Flooding In Thailand
Three days of heavy rainfall during the latter part of May brought devastating flooding and mudslides to parts of northern Thailand. More than 100 people may have died in flash floods that began at the start of the country's rainy season, which typically lasts until October. The province of Uttaradit was the worst affected. Rail services to northern Thailand were temporarily suspended (BBC News).
Heavy rainfall that began in late April 2006 continued into early May in Guizhou province of southwestern China. The resultant flooding was blamed for 22 deaths and forced the evacuation of 36,900 residents from their homes (AFP).
In Iran, heavy rainfall that began on the 8th produced significant flooding in the northwestern Ardebil province. There were at least 14 fatalities and 700 homes damaged or destroyed by the floodwaters (AFP).
In Tajikistan, heavy rain caused mudslides that killed at least one person and left 30,000 people without water on the 2nd. The largest mudslide occurred about 100 kilometers (62 miles) east of the capital of Dushanbe (AFP).
Severe flooding, prompted by heavy rains, occurred in northern Tanzania's Moshi district near Mount Kilimanjaro in mid-May. Nearly 1,000 houses were submerged by floodwaters, rendering over 19,000 homeless (AFP).
In Cuba, thunderstorms dumped heavy rainfall in Havana, producing flash flooding that killed three people. Nearly 203 mm (8 inches) of rain fell in just two hours late on the 23rd, crippling traffic and flooding tunnels (Reuters).
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Severe Storms
In the United States, severe thunderstorms produced tornadoes that caused three fatalities in north Texas. The deaths occurred northeast of Dallas in Collin County where 26 homes were severely damaged or destroyed. There were ten injuries from the storms that occurred on the evening of the 9th (Reuters).
Radar animation of tornadic thunderstorms affecting Collin County, Texas on the evening of May 9, 2006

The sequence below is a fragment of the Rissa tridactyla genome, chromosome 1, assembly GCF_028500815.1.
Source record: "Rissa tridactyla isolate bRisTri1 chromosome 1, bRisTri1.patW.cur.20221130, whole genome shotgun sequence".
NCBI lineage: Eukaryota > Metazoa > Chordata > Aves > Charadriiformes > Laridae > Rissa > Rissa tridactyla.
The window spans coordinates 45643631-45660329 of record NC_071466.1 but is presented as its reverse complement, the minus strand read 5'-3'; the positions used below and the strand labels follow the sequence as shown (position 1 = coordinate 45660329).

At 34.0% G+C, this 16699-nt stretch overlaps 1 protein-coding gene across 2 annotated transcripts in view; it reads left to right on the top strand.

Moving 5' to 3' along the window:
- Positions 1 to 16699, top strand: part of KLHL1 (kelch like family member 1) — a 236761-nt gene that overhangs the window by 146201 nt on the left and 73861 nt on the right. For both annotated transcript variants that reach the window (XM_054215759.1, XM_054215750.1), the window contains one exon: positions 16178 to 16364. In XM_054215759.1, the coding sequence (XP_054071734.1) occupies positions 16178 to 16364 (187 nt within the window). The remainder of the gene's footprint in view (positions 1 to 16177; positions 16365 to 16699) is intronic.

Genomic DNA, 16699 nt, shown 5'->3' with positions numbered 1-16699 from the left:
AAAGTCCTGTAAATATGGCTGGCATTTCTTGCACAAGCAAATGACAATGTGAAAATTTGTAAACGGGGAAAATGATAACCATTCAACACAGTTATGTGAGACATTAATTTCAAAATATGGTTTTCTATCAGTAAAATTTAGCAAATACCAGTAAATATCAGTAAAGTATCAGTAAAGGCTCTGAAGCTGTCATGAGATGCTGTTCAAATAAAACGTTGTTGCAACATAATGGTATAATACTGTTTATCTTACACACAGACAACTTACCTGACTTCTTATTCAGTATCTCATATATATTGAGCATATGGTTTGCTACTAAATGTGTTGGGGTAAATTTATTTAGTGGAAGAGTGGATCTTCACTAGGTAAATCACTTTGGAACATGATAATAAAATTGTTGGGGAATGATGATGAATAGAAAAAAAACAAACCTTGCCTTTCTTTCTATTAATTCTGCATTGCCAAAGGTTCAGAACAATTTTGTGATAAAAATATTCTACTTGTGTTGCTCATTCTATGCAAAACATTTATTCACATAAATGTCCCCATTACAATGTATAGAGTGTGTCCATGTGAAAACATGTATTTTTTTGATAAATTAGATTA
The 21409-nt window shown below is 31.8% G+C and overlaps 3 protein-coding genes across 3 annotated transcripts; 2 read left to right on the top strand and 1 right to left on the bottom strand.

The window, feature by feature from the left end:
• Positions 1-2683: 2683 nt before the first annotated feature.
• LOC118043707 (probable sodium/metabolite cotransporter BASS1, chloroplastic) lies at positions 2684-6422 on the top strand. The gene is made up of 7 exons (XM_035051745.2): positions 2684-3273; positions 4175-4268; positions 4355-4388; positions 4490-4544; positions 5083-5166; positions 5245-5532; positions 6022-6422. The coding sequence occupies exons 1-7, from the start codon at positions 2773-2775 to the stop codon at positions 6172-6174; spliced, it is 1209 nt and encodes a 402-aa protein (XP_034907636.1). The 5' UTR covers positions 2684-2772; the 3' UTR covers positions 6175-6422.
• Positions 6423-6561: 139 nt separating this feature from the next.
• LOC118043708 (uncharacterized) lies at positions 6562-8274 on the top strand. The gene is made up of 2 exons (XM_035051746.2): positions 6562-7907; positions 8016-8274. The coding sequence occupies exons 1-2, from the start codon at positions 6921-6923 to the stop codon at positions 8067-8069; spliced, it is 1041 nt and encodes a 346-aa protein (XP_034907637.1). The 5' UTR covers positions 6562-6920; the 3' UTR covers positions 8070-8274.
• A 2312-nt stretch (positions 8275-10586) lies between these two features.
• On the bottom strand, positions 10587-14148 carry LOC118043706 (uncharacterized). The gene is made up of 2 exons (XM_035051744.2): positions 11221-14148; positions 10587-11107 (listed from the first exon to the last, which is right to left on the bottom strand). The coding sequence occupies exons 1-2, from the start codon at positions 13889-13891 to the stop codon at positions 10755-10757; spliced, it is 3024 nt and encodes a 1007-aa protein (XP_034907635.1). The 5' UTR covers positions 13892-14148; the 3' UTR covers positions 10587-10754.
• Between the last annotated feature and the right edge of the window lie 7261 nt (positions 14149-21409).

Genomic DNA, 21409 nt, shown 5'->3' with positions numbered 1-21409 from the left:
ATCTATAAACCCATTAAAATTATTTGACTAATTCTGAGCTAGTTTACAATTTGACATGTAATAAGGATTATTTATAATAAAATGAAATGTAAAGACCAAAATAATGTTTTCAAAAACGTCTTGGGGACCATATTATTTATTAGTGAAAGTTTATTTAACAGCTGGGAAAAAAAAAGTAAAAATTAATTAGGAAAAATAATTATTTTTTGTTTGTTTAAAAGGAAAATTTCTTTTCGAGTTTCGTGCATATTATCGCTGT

Collin County Radar Animation
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Tropical Cyclones
Satellite image of Typhoon Chanchu over the Philippines on May 12, 2006
Typhoon Chanchu
Typhoon Chanchu developed in the western Pacific Ocean on the 8th, reaching typhoon intensity by the 10th. The typhoon crossed the Philippines during the 11th-13th and produced torrential rain, with 41 reported deaths and thousands homeless (AFP/Associated Press).
Chanchu emerged into the South China Sea on the 13th and made landfall between Shantou in Guangdong province and Zhangzhou City in Fujian province on the 17th with maximum sustained winds near 140 km/hr (75 knots or 85 mph). There were 29 deaths reported in China (Xinhua). Meanwhile, at least 150 Vietnamese fisherman who were caught at sea by Chanchu were listed as missing, while another 28 were confirmed dead (Associated Press). Chanchu was the strongest typhoon on record to enter the South China Sea in the month of May, according to the Hong Kong Observatory (AFP).
Satellite image of Typhoon Chanchu approaching the southeast China coast on May 17, 2006
Chanchu Nearing China


For 2006 basin tropical cyclone statistics, please refer to the following:
Australian Basin
North Indian Ocean Basin
Western North Pacific Basin
South Pacific Basin
South Indian Ocean Basin
Northeast Pacific Ocean Basin
Atlantic Basin
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Extratropical Cyclones
No reports of significant extratropical cyclones were received during May 2006
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Severe winter weather
Satellite image depicting snow cover in the higher mountains of South Africa on May 22, 2006
South Africa/Lesotho Snow
In South Africa, snow fell in higher elevations of the country, with some mountain passes in the Karoo region closed to traffic. Snow also covered the Maluti mountains in neighboring Lesotho on the 22nd. Unseasonably cold weather was observed throughout the region (BBC News).

Citing This Report

NOAA National Climatic Data Center, State of the Climate: Global Hazards for May 2006, published online June 2006, retrieved on August 29, 2014 from http://www.ncdc.noaa.gov/sotc/hazards/2006/may.